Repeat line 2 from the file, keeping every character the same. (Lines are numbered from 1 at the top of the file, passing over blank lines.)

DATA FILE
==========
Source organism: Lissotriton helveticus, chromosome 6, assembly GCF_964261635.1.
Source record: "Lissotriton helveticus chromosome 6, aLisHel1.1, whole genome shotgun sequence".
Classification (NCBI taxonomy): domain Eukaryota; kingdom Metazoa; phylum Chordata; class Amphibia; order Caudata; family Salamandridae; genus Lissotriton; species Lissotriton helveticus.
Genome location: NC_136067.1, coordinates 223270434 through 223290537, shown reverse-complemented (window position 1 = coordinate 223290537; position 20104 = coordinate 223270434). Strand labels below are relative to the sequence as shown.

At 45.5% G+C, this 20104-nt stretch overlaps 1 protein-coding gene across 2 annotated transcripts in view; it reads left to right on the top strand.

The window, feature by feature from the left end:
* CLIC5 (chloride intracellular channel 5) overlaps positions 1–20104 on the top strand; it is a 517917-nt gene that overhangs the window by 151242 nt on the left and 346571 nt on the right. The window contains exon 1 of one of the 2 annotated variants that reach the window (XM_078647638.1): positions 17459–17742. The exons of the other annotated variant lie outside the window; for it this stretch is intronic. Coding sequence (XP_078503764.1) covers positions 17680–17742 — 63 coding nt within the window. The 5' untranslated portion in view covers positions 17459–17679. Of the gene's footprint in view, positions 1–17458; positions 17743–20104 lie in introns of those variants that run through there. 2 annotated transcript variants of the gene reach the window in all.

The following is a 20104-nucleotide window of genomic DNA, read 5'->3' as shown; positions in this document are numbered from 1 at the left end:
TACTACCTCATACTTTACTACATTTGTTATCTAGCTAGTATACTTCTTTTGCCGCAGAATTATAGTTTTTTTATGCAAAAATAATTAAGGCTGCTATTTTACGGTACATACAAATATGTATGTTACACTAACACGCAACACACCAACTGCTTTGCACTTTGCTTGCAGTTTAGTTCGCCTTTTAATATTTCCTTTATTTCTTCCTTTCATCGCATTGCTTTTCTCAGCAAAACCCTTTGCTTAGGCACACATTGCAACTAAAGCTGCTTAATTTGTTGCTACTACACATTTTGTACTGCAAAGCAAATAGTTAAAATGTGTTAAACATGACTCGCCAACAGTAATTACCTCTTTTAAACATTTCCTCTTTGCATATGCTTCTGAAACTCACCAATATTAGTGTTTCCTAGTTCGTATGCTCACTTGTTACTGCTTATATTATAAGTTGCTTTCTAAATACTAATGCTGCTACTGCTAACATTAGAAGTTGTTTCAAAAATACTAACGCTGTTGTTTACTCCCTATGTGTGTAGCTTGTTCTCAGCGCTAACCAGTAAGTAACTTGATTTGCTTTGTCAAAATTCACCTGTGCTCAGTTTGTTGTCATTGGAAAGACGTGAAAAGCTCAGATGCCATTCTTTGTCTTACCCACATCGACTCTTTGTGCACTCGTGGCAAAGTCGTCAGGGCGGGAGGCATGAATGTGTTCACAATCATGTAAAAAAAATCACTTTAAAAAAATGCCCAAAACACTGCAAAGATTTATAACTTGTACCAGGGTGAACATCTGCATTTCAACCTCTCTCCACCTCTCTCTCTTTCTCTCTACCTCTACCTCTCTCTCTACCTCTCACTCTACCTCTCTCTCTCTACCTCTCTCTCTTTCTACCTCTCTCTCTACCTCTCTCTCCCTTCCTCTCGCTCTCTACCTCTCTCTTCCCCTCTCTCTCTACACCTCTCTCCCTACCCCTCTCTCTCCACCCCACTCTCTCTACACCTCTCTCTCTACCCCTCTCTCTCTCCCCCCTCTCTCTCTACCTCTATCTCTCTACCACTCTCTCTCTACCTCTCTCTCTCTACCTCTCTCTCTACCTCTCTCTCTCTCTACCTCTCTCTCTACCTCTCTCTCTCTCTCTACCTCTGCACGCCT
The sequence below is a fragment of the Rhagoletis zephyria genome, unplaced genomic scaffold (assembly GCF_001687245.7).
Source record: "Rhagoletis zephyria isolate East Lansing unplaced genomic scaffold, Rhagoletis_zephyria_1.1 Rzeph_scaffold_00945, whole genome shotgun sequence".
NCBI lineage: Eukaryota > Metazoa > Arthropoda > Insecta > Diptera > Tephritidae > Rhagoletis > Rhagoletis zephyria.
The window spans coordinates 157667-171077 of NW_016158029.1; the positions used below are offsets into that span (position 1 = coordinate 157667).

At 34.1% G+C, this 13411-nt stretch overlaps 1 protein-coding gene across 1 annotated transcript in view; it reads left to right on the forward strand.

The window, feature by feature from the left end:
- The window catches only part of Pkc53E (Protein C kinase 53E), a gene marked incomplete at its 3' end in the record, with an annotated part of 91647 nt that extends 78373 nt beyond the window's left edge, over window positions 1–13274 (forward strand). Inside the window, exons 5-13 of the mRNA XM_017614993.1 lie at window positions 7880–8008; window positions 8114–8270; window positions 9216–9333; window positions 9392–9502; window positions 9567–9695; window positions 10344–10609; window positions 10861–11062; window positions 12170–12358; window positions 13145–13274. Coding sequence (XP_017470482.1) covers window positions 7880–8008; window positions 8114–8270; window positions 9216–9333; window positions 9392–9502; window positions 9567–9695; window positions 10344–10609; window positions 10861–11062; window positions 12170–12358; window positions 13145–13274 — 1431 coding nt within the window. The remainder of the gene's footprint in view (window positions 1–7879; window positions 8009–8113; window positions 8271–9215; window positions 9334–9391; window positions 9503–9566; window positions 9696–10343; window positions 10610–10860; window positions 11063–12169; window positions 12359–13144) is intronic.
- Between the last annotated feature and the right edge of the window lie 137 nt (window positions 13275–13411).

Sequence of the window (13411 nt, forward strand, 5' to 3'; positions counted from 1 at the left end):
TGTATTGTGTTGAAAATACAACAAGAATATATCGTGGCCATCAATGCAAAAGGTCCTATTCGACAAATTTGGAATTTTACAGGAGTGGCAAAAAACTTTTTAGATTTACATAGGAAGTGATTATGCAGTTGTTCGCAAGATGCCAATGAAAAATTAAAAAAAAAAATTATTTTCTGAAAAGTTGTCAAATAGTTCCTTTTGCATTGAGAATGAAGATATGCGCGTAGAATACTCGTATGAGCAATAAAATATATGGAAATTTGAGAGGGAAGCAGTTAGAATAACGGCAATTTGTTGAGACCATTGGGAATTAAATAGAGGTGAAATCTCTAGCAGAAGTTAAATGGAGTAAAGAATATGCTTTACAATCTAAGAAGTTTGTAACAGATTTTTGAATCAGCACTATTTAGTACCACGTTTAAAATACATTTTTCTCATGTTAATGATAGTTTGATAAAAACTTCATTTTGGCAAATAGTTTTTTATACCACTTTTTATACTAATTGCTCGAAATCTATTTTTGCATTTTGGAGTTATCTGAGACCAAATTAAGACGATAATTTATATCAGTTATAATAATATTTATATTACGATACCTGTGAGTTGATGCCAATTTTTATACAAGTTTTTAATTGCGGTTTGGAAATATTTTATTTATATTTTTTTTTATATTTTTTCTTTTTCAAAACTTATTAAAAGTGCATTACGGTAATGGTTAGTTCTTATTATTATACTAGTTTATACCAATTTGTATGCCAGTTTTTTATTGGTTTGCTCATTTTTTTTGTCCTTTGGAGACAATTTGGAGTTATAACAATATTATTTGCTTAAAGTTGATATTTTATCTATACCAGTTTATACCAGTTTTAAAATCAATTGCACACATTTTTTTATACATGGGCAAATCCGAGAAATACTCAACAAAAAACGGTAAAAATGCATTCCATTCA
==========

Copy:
Source record: "Lissotriton helveticus chromosome 6, aLisHel1.1, whole genome shotgun sequence".